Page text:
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Soprano Renee Fleming, acclaimed as "America's most beautiful voice", will debut in Guangzhou on Friday, after a successful showcase in Beijing last Sunday, as part of the Meet in Beijing Arts Festival.
The opera diva's connections with China are deeper than just concert tours. Her experience with vocal arts in China comes from her fellow students at the Eastman School of Music and the Juilliard School, and she gave a master class in Shanghai in 2007.
"There is no question that a choral tradition has fueled a desire to sing and the tonal quality of Mandarin and Cantonese makes for much musical talent," Fleming says.
"I have no doubt that some of the greatest world talents will come from this part of the world in the future - and they already are."
Baritone-bass Shen Yang is one of those musical talents and Fleming has been generously helping the rising star she picked out from the master class in Shanghai to shine on the world stage.
Fleming connected Shen with the New York-based Metropolitan Opera, the Juilliard and vocal coaches who could help prepare the young singer in advance of the BBC Cardiff Singer of the World Competition.
Shen won the prestigious competition in 2007, despite being the youngest participant.
"He would have quickly found his way without me - so great is his talent - but it was a pleasure to help, and I have followed his progress with great joy," Fleming says.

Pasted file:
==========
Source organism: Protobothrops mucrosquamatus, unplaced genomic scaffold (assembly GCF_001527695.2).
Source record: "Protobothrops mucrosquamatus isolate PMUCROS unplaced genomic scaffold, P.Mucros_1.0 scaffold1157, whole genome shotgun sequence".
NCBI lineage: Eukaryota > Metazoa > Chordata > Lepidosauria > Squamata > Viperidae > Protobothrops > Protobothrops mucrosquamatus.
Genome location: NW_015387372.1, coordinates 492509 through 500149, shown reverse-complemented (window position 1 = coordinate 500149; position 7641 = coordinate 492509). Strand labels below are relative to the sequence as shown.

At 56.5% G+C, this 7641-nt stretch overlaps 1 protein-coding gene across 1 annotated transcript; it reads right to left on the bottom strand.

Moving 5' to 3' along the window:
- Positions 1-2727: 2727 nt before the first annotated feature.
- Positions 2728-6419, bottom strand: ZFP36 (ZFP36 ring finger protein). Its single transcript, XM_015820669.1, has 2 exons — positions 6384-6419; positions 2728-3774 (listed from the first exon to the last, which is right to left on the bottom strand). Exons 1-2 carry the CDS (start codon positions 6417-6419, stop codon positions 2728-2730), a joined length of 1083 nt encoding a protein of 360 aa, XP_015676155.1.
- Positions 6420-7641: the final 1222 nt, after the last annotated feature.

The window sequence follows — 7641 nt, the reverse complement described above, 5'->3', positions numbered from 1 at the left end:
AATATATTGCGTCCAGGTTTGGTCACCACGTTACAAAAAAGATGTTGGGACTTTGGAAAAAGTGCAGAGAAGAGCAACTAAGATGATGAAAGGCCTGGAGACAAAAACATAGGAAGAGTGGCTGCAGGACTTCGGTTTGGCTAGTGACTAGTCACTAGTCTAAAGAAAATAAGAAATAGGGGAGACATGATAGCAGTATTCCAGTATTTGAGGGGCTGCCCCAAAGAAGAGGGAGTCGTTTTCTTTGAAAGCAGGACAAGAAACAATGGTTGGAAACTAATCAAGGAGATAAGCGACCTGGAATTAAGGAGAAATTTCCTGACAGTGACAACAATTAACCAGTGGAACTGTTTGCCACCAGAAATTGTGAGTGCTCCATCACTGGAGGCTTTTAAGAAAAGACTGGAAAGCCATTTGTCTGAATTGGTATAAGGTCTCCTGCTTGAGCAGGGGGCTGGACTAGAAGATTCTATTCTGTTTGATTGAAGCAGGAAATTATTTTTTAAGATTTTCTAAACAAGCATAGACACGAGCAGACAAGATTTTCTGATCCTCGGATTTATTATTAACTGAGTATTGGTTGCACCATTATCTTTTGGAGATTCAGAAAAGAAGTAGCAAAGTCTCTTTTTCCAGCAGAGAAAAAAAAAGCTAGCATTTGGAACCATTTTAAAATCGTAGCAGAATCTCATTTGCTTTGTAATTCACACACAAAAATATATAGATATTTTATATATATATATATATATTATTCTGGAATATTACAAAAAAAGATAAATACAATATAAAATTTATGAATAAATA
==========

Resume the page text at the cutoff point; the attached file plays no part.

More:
Unlike her protege, fame didn't come early to the soprano.
Fleming began performing professionally while still a graduate student at Juilliard. Her first major career breakthrough came late in 1988, when she won the Metropolitan Opera auditions at the age of 29.
But the soprano says it is important for young singers to know when to say "no" and let their voices mature.
"In this age of jet travel, with opera managers and companies always looking for new stars, young singers who show talent are offered roles they should not be considering until much later," says Fleming.
In 2008, Fleming became the first woman in the 125-year history of the Metropolitan Opera to be the sole headliner at an opening night gala.
The four-time Grammy winner has performed at many distinguished occasions, including the 2006 Nobel Peace Prize ceremony and the Diamond Jubilee Concert for Queen Elizabeth II in 2012.
"While maintaining a career in classical music is a struggle, requiring discipline and hard work, I don't really think of my work as an effort to stay at the top," Fleming says.
"I want to be an advocate for this music, to make it accessible, and to have people enjoy it."
Fleming was one of the first sopranos to perform on television. She has hosted a wide variety of television broadcasts.
"As a classical singer, I practice an art that is hundreds of years old. I think singers have a duty to embrace new media, to keep our art relevant, and compete in an ever-expanding world of entertainment and media," says Fleming, who thinks opera telecasts are the way forward to reach new audiences and keep the art form "fresh and alive".
Fleming will perform songs from across two centuries of musical history at her concerts in China.
At her recital concert at Guangzhou Opera House, she will sing baroque opera arias, French chansons, folk song settings, classic American musical theater songs, Italian opera arias and her favorite - Strauss.
Fleming is always investigating new repertoire and she would like to explore more deeply about other genres like American "roots" music.
"When I began my career, there seemed to be very strict rules about what a singer of classical music and opera was supposed to perform," Fleming says.
"I find that this has changed and opened up over the years, and I hope I have been part of that."
(China Daily 05/17/2013 page18)